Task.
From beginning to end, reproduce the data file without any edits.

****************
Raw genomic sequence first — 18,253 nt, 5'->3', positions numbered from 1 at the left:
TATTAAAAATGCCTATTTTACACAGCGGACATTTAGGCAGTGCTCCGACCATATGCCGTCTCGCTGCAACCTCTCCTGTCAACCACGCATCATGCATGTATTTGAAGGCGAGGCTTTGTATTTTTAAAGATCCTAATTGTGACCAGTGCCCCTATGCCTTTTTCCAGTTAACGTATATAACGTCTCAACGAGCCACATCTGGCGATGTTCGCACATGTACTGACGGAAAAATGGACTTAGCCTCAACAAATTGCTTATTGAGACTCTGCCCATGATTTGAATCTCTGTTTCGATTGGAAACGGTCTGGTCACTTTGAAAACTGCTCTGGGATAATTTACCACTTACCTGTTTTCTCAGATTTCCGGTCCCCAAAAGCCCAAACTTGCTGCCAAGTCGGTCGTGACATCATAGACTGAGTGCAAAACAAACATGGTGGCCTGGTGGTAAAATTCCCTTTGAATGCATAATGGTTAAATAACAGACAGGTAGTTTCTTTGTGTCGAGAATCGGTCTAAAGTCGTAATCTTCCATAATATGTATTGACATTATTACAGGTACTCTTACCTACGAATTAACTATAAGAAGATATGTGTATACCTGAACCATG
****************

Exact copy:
Raw genomic sequence first — 18,253 nt, 5'->3', positions numbered from 1 at the left:
TATTAAAAATGCCTATTTTACACAGCGGACATTTAGGCAGTGCTCCGACCATATGCCGTCTCGCTGCAACCTCTCCTGTCAACCACGCATCATGCATGTATTTGAAGGCGAGGCTTTGTATTTTTAAAGATCCTAATTGTGACCAGTGCCCCTATGCCTTTTTCCAGTTAACGTATATAACGTCTCAACGAGCCACATCTGGCGATGTTCGCACATGTACTGACGGAAAAATGGACTTAGCCTCAACAAATTGCTTATTGAGACTCTGCCCATGATTTGAATCTCTGTTTCGATTGGAAACGGTCTGGTCACTTTGAAAACTGCTCTGGGATAATTTACCACTTACCTGTTTTCTCAGATTTCCGGTCCCCAAAAGCCCAAACTTGCTGCCAAGTCGGTCGTGACATCATAGACTGAGTGCAAAACAAACATGGTGGCCTGGTGGTAAAATTCCCTTTGAATGCATAATGGTTAAATAACAGACAGGTAGTTTCTTTGTGTCGAGAATCGGTCTAAAGTCGTAATCTTCCATAATATGTATTGACATTATTACAGGTACTCTTACCTACGAATTAACTATAAGAAGATATGTGTATACCTGAACCATG